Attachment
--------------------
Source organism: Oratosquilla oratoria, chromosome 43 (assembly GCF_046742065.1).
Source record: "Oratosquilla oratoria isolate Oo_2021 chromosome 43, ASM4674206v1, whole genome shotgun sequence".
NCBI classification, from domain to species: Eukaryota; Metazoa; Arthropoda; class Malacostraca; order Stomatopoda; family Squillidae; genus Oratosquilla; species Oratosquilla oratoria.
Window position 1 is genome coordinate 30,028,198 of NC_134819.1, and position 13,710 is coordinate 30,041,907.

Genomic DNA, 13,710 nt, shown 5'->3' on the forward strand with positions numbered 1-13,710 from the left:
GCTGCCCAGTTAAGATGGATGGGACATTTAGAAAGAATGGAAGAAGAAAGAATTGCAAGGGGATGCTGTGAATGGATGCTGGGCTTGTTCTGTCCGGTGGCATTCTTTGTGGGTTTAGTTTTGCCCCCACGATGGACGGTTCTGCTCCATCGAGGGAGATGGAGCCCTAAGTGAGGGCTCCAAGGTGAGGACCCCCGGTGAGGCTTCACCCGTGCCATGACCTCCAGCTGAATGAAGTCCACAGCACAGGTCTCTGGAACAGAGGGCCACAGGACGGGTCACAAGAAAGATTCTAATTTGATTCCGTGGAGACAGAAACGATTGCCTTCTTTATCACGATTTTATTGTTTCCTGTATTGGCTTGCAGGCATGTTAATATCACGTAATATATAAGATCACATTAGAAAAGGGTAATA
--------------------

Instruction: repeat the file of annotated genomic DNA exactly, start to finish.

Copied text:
Source organism: Oratosquilla oratoria, chromosome 43 (assembly GCF_046742065.1).
Source record: "Oratosquilla oratoria isolate Oo_2021 chromosome 43, ASM4674206v1, whole genome shotgun sequence".
NCBI classification, from domain to species: Eukaryota; Metazoa; Arthropoda; class Malacostraca; order Stomatopoda; family Squillidae; genus Oratosquilla; species Oratosquilla oratoria.
Window position 1 is genome coordinate 30,028,198 of NC_134819.1, and position 13,710 is coordinate 30,041,907.

Genomic DNA, 13,710 nt, shown 5'->3' on the forward strand with positions numbered 1-13,710 from the left:
GCTGCCCAGTTAAGATGGATGGGACATTTAGAAAGAATGGAAGAAGAAAGAATTGCAAGGGGATGCTGTGAATGGATGCTGGGCTTGTTCTGTCCGGTGGCATTCTTTGTGGGTTTAGTTTTGCCCCCACGATGGACGGTTCTGCTCCATCGAGGGAGATGGAGCCCTAAGTGAGGGCTCCAAGGTGAGGACCCCCGGTGAGGCTTCACCCGTGCCATGACCTCCAGCTGAATGAAGTCCACAGCACAGGTCTCTGGAACAGAGGGCCACAGGACGGGTCACAAGAAAGATTCTAATTTGATTCCGTGGAGACAGAAACGATTGCCTTCTTTATCACGATTTTATTGTTTCCTGTATTGGCTTGCAGGCATGTTAATATCACGTAATATATAAGATCACATTAGAAAAGGGTAATA